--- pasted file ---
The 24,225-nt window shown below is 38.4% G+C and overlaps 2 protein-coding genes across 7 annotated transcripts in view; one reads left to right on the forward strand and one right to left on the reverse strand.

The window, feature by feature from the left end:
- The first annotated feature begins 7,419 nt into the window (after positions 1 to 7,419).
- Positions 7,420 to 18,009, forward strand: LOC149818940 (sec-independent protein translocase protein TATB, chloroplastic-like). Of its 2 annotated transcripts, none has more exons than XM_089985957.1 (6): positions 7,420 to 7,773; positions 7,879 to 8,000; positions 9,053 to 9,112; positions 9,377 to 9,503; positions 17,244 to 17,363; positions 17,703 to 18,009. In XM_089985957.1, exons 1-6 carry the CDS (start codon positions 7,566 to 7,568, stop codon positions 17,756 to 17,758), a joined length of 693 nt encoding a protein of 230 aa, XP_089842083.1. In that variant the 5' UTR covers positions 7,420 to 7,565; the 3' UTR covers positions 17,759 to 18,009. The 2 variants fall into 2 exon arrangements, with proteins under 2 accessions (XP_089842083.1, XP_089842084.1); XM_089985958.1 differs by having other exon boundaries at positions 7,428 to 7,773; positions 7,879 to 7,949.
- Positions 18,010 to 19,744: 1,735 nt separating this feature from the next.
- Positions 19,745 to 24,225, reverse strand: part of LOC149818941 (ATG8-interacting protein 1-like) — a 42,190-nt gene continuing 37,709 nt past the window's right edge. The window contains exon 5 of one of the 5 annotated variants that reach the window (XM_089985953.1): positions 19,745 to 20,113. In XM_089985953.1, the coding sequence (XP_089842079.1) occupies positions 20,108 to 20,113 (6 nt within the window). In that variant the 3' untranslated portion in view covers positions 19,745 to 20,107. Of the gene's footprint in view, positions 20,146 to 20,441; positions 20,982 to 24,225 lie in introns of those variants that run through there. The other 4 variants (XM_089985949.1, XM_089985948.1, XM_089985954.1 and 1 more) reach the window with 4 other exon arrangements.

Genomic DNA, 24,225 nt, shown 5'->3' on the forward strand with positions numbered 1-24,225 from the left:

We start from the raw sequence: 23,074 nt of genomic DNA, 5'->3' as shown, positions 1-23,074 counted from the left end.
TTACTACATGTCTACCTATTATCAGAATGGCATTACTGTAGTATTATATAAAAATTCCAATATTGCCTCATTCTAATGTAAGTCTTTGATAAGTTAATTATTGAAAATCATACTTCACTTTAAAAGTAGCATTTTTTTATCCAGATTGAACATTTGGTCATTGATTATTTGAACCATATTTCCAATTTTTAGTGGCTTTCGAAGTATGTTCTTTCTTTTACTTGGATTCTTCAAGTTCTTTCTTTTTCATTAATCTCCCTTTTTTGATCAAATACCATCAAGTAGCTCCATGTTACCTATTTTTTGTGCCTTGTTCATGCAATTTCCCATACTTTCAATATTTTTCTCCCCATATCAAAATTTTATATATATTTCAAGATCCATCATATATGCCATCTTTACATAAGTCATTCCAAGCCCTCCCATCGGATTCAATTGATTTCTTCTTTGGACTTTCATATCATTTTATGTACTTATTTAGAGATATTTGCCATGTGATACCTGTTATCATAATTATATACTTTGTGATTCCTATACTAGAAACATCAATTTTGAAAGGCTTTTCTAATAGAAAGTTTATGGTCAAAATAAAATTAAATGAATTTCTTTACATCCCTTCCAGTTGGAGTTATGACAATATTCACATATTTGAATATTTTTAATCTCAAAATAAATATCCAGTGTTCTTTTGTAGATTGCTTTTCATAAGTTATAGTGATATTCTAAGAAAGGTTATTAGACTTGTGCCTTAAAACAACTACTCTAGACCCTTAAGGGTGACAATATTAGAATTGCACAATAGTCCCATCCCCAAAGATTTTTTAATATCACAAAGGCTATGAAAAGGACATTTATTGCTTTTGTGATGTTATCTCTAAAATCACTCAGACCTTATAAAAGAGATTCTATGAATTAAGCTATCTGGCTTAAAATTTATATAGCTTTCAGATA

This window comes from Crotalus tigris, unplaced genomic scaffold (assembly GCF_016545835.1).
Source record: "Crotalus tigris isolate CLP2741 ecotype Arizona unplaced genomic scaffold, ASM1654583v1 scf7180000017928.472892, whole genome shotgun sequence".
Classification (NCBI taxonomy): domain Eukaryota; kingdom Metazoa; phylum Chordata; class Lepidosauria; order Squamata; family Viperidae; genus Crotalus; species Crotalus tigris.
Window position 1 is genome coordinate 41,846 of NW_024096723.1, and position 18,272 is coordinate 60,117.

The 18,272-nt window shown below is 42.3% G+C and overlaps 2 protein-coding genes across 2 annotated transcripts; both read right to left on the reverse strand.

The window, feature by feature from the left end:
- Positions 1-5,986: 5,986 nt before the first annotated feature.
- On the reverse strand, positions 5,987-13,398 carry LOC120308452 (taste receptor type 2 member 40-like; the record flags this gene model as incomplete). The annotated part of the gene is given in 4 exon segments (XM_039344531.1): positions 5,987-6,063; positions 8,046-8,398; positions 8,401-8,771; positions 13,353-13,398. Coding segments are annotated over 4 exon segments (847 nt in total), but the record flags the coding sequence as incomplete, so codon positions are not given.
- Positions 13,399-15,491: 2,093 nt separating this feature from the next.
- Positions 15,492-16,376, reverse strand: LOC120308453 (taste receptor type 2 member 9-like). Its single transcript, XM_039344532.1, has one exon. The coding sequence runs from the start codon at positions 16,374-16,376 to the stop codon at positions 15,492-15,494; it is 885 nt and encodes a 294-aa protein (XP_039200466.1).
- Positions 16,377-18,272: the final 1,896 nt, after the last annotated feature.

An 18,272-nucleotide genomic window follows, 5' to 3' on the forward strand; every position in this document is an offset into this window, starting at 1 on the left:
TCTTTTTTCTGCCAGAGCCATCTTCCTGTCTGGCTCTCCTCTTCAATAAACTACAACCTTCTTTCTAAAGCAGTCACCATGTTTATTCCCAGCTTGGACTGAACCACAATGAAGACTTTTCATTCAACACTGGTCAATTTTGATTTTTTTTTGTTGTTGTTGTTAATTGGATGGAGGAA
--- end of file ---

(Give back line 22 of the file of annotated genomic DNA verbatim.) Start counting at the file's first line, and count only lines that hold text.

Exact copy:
TCTTTTTTCTGCCAGAGCCATCTTCCTGTCTGGCTCTCCTCTTCAATAAACTACAACCTTCTTTCTAAAGCAGTCACCATGTTTATTCCCAGCTTGGACTGAACCACAATGAAGACTTTTCATTCAACACTGGTCAATTTTGATTTTTTTTTGTTGTTGTTGTTAATTGGATGGAGGAA